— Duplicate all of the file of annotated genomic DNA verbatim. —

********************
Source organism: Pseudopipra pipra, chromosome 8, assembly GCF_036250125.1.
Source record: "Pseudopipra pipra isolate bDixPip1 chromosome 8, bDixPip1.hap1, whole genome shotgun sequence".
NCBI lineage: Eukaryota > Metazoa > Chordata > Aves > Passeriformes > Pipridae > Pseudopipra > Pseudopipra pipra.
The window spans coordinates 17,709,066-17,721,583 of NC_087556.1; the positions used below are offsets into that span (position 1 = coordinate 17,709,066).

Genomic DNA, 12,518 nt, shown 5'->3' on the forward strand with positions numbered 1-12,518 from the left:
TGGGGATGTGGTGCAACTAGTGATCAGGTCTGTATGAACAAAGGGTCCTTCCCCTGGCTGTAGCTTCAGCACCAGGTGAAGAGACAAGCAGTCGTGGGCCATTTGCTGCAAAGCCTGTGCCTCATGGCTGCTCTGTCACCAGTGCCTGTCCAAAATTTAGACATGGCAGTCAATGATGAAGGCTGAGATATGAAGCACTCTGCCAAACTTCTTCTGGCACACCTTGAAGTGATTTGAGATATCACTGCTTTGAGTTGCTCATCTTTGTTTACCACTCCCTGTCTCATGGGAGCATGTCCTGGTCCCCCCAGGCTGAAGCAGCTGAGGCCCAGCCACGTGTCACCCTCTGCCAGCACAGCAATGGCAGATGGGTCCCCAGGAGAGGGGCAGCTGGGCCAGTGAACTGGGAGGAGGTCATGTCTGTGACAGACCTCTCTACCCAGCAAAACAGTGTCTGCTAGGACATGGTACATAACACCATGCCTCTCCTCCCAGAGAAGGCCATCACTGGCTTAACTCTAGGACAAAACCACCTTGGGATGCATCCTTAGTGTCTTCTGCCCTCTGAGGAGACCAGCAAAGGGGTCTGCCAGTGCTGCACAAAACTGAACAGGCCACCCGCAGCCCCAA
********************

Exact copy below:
Source organism: Pseudopipra pipra, chromosome 8, assembly GCF_036250125.1.
Source record: "Pseudopipra pipra isolate bDixPip1 chromosome 8, bDixPip1.hap1, whole genome shotgun sequence".
NCBI lineage: Eukaryota > Metazoa > Chordata > Aves > Passeriformes > Pipridae > Pseudopipra > Pseudopipra pipra.
The window spans coordinates 17,709,066-17,721,583 of NC_087556.1; the positions used below are offsets into that span (position 1 = coordinate 17,709,066).

Genomic DNA, 12,518 nt, shown 5'->3' on the forward strand with positions numbered 1-12,518 from the left:
TGGGGATGTGGTGCAACTAGTGATCAGGTCTGTATGAACAAAGGGTCCTTCCCCTGGCTGTAGCTTCAGCACCAGGTGAAGAGACAAGCAGTCGTGGGCCATTTGCTGCAAAGCCTGTGCCTCATGGCTGCTCTGTCACCAGTGCCTGTCCAAAATTTAGACATGGCAGTCAATGATGAAGGCTGAGATATGAAGCACTCTGCCAAACTTCTTCTGGCACACCTTGAAGTGATTTGAGATATCACTGCTTTGAGTTGCTCATCTTTGTTTACCACTCCCTGTCTCATGGGAGCATGTCCTGGTCCCCCCAGGCTGAAGCAGCTGAGGCCCAGCCACGTGTCACCCTCTGCCAGCACAGCAATGGCAGATGGGTCCCCAGGAGAGGGGCAGCTGGGCCAGTGAACTGGGAGGAGGTCATGTCTGTGACAGACCTCTCTACCCAGCAAAACAGTGTCTGCTAGGACATGGTACATAACACCATGCCTCTCCTCCCAGAGAAGGCCATCACTGGCTTAACTCTAGGACAAAACCACCTTGGGATGCATCCTTAGTGTCTTCTGCCCTCTGAGGAGACCAGCAAAGGGGTCTGCCAGTGCTGCACAAAACTGAACAGGCCACCCGCAGCCCCAA